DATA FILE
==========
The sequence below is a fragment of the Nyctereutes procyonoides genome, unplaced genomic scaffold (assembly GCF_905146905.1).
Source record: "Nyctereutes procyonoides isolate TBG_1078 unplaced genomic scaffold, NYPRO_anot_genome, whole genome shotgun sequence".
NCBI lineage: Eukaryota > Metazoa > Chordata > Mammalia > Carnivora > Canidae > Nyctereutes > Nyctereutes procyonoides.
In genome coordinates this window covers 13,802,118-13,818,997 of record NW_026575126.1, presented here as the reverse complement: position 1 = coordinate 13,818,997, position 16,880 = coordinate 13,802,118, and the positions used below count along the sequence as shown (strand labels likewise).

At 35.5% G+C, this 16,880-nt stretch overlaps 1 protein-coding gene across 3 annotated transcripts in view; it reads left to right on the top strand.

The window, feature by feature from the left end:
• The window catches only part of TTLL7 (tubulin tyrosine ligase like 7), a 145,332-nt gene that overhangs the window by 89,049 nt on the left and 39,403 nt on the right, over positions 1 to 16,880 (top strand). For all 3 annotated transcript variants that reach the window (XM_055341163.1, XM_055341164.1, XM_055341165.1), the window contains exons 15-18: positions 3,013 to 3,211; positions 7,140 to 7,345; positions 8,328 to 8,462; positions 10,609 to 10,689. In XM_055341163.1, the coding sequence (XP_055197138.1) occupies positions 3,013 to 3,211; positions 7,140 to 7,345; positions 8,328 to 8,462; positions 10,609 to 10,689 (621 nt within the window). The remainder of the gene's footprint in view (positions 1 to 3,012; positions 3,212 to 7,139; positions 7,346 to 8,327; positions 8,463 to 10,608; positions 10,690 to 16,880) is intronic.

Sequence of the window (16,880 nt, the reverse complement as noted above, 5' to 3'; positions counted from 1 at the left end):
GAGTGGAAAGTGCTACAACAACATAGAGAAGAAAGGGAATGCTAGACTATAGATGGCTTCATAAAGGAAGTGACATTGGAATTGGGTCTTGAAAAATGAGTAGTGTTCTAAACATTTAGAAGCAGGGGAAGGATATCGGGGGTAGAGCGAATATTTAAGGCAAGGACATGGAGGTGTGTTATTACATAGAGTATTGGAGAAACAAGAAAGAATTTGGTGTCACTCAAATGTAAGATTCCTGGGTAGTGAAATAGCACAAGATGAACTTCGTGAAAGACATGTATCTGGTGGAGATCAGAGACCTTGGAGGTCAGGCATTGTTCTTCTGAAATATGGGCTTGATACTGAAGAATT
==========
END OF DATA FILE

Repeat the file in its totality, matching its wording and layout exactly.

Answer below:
The sequence below is a fragment of the Nyctereutes procyonoides genome, unplaced genomic scaffold (assembly GCF_905146905.1).
Source record: "Nyctereutes procyonoides isolate TBG_1078 unplaced genomic scaffold, NYPRO_anot_genome, whole genome shotgun sequence".
NCBI lineage: Eukaryota > Metazoa > Chordata > Mammalia > Carnivora > Canidae > Nyctereutes > Nyctereutes procyonoides.
In genome coordinates this window covers 13,802,118-13,818,997 of record NW_026575126.1, presented here as the reverse complement: position 1 = coordinate 13,818,997, position 16,880 = coordinate 13,802,118, and the positions used below count along the sequence as shown (strand labels likewise).

At 35.5% G+C, this 16,880-nt stretch overlaps 1 protein-coding gene across 3 annotated transcripts in view; it reads left to right on the top strand.

The window, feature by feature from the left end:
• The window catches only part of TTLL7 (tubulin tyrosine ligase like 7), a 145,332-nt gene that overhangs the window by 89,049 nt on the left and 39,403 nt on the right, over positions 1 to 16,880 (top strand). For all 3 annotated transcript variants that reach the window (XM_055341163.1, XM_055341164.1, XM_055341165.1), the window contains exons 15-18: positions 3,013 to 3,211; positions 7,140 to 7,345; positions 8,328 to 8,462; positions 10,609 to 10,689. In XM_055341163.1, the coding sequence (XP_055197138.1) occupies positions 3,013 to 3,211; positions 7,140 to 7,345; positions 8,328 to 8,462; positions 10,609 to 10,689 (621 nt within the window). The remainder of the gene's footprint in view (positions 1 to 3,012; positions 3,212 to 7,139; positions 7,346 to 8,327; positions 8,463 to 10,608; positions 10,690 to 16,880) is intronic.

Sequence of the window (16,880 nt, the reverse complement as noted above, 5' to 3'; positions counted from 1 at the left end):
GAGTGGAAAGTGCTACAACAACATAGAGAAGAAAGGGAATGCTAGACTATAGATGGCTTCATAAAGGAAGTGACATTGGAATTGGGTCTTGAAAAATGAGTAGTGTTCTAAACATTTAGAAGCAGGGGAAGGATATCGGGGGTAGAGCGAATATTTAAGGCAAGGACATGGAGGTGTGTTATTACATAGAGTATTGGAGAAACAAGAAAGAATTTGGTGTCACTCAAATGTAAGATTCCTGGGTAGTGAAATAGCACAAGATGAACTTCGTGAAAGACATGTATCTGGTGGAGATCAGAGACCTTGGAGGTCAGGCATTGTTCTTCTGAAATATGGGCTTGATACTGAAGAATT